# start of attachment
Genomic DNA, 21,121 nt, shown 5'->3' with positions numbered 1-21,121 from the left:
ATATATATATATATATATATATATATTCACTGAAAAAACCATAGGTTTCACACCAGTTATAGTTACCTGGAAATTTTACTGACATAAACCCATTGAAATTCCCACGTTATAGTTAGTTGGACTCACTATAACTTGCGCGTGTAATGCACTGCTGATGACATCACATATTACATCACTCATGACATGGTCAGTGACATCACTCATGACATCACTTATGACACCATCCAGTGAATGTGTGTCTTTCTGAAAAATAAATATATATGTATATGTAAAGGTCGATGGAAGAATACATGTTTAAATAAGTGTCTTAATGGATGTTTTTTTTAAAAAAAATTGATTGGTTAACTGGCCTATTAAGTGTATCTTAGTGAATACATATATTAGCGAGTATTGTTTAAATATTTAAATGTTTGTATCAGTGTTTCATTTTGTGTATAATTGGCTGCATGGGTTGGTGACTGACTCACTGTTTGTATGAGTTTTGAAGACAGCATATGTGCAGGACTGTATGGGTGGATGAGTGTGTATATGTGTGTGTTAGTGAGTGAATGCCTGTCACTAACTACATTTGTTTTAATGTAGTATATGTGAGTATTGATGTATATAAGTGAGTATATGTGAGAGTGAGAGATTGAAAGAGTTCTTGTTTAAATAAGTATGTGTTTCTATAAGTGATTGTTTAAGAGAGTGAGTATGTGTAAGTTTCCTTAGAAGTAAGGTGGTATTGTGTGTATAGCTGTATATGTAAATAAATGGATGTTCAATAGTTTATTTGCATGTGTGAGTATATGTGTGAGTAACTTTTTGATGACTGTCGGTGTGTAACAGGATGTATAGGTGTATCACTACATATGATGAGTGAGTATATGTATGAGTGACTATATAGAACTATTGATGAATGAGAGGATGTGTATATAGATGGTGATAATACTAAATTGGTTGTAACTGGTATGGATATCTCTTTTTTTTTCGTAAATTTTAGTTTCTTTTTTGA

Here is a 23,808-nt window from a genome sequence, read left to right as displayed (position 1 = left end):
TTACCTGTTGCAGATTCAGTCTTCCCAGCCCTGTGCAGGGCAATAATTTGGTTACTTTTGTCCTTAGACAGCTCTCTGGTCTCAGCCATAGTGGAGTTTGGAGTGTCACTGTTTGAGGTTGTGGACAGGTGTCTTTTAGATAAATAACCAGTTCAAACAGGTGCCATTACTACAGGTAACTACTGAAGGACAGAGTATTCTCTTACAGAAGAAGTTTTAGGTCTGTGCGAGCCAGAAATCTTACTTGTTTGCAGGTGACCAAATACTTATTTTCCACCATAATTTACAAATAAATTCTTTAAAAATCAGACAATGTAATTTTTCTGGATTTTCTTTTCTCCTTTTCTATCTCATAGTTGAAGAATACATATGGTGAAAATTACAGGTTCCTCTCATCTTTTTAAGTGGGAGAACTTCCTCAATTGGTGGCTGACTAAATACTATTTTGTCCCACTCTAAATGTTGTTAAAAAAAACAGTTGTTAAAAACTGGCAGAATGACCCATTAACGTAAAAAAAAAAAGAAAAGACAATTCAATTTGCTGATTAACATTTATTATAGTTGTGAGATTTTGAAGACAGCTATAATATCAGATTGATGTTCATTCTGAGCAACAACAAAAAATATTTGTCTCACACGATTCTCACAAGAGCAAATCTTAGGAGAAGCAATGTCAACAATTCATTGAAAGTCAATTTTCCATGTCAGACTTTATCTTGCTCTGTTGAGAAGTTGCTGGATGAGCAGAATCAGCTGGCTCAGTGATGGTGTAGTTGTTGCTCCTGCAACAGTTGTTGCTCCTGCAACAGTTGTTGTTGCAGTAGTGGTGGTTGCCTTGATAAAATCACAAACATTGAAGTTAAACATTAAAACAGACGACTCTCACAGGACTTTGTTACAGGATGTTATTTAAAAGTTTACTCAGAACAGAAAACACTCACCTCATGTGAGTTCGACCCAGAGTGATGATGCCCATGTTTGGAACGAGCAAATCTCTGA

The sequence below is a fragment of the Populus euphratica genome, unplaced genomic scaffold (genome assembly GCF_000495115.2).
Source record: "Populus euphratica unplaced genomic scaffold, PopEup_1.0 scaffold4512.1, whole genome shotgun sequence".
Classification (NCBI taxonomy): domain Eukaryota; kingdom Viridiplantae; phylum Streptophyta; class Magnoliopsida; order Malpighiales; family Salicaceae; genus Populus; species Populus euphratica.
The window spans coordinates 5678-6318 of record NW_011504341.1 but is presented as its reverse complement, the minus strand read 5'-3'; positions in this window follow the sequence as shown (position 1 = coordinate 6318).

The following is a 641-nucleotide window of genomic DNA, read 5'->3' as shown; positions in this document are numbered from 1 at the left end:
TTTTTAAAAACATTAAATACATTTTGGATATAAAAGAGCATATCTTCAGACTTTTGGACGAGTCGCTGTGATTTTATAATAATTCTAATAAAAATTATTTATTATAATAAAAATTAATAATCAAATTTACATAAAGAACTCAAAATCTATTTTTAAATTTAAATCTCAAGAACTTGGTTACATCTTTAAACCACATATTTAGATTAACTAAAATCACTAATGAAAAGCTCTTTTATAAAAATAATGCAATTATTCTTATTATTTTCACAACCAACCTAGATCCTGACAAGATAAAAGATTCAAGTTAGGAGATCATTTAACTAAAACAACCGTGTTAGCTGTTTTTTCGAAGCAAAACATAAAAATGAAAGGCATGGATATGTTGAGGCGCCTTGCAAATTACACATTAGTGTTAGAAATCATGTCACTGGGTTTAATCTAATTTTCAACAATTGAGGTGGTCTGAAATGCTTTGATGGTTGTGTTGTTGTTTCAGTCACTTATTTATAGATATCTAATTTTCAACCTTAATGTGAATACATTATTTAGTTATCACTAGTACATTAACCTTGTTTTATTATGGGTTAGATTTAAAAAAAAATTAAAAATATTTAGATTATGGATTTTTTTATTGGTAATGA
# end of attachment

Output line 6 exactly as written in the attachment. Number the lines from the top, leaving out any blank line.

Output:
Source record: "Populus euphratica unplaced genomic scaffold, PopEup_1.0 scaffold4512.1, whole genome shotgun sequence".